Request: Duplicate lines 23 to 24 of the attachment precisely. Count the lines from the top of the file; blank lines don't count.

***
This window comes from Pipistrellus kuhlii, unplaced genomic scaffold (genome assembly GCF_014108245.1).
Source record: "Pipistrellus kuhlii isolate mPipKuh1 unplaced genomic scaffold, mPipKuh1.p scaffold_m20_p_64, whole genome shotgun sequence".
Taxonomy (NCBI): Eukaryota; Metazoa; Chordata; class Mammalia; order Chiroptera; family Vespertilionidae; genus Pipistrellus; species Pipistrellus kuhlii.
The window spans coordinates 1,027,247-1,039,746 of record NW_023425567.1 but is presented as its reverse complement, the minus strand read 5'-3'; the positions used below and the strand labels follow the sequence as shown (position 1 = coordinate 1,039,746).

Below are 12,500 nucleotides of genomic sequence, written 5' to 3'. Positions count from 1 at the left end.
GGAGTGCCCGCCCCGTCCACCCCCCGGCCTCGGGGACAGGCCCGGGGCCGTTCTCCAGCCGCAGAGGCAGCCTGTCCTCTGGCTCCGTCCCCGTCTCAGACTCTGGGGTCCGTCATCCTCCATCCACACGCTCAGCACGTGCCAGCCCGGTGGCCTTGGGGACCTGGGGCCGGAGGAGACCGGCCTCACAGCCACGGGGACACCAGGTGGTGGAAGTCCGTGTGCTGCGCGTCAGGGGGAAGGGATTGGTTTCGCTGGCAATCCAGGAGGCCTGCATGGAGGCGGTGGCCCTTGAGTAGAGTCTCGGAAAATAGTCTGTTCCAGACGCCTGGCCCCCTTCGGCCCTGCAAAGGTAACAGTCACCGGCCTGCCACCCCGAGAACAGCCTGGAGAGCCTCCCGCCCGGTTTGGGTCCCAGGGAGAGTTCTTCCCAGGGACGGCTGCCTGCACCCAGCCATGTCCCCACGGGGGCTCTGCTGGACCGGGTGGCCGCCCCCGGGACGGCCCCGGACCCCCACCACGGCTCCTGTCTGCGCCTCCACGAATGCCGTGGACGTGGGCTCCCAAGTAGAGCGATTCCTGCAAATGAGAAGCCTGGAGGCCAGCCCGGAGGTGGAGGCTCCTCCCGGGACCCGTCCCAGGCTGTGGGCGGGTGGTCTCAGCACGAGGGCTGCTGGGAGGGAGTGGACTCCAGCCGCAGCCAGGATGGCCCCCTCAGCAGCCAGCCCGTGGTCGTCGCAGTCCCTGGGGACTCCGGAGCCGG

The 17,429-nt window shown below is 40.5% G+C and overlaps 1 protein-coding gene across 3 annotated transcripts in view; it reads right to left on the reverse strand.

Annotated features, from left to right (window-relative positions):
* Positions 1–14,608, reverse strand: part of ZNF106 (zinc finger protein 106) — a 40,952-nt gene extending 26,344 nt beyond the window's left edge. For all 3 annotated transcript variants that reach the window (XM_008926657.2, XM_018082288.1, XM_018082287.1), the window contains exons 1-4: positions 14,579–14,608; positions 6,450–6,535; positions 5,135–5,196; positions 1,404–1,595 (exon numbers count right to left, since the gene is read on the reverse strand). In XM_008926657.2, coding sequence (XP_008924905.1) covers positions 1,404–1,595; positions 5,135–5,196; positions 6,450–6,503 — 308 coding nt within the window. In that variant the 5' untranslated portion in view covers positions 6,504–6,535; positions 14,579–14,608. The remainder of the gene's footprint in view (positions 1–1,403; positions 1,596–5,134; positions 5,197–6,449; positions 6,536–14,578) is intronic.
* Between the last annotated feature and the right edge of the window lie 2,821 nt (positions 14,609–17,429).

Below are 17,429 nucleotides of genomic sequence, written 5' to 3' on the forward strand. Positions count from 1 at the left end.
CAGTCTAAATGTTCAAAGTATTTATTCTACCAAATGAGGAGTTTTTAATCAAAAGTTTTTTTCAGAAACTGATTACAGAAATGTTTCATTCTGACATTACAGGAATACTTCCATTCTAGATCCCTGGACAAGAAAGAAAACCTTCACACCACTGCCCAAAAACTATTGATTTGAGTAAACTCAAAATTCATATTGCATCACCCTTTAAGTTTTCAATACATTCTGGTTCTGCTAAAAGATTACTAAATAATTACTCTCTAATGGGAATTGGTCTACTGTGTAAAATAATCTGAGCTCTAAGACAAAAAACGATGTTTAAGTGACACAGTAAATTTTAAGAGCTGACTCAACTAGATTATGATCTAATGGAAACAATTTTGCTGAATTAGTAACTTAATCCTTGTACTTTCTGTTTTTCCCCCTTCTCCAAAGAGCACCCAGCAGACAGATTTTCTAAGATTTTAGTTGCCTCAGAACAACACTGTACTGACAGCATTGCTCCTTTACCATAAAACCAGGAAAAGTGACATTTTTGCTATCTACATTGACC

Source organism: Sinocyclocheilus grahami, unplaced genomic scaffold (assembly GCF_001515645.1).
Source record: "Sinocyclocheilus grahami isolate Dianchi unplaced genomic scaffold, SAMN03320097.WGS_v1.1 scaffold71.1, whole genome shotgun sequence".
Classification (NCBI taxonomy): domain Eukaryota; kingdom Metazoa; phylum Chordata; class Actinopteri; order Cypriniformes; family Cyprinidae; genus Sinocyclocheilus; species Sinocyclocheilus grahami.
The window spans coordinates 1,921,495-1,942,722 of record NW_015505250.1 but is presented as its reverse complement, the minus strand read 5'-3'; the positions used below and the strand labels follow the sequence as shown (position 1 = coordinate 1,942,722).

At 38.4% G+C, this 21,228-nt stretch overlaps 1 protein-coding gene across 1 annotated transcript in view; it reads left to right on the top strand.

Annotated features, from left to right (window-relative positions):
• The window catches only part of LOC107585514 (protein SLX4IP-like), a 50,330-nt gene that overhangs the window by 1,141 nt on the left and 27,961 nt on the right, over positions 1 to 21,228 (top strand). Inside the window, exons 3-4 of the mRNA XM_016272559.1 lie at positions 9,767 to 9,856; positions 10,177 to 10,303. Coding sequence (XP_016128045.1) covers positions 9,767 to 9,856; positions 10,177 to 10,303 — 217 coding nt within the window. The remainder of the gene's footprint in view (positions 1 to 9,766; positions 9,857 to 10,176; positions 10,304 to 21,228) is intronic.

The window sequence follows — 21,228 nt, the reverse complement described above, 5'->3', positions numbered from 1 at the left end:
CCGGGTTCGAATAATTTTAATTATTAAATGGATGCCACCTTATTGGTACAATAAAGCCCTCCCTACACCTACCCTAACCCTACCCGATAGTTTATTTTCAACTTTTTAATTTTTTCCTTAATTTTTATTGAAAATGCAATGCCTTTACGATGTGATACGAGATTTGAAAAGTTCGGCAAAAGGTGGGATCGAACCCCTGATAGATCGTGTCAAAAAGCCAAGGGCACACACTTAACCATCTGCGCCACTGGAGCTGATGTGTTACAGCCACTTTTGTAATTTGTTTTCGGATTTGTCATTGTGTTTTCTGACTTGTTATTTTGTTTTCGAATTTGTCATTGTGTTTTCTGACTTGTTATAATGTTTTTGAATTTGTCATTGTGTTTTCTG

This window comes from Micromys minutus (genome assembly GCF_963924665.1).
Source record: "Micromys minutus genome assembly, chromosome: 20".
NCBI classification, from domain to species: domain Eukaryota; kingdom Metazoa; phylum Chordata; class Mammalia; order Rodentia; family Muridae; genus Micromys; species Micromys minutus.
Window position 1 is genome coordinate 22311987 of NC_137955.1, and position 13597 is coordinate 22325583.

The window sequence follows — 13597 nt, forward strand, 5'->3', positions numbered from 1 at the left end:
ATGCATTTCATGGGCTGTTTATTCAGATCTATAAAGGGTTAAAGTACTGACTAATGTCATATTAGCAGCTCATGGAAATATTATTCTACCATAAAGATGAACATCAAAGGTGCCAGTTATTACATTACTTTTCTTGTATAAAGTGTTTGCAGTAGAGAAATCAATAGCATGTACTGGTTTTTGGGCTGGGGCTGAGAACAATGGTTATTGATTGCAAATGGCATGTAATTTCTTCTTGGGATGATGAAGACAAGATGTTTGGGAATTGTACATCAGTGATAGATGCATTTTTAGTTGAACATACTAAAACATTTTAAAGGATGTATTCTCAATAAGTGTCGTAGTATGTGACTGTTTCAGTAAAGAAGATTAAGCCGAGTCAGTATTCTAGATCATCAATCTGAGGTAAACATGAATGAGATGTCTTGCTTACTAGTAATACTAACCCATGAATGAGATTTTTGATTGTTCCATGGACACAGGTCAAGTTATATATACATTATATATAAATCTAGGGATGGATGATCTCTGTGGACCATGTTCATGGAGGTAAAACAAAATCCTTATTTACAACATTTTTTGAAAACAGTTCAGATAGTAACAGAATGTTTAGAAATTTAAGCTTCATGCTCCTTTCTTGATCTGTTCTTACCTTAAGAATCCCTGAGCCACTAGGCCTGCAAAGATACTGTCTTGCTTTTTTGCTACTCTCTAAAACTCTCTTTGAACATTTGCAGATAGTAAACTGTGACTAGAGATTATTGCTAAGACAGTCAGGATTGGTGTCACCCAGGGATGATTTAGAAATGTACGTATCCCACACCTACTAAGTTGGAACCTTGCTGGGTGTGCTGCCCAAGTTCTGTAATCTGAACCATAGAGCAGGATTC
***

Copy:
Source record: "Micromys minutus genome assembly, chromosome: 20".
NCBI classification, from domain to species: domain Eukaryota; kingdom Metazoa; phylum Chordata; class Mammalia; order Rodentia; family Muridae; genus Micromys; species Micromys minutus.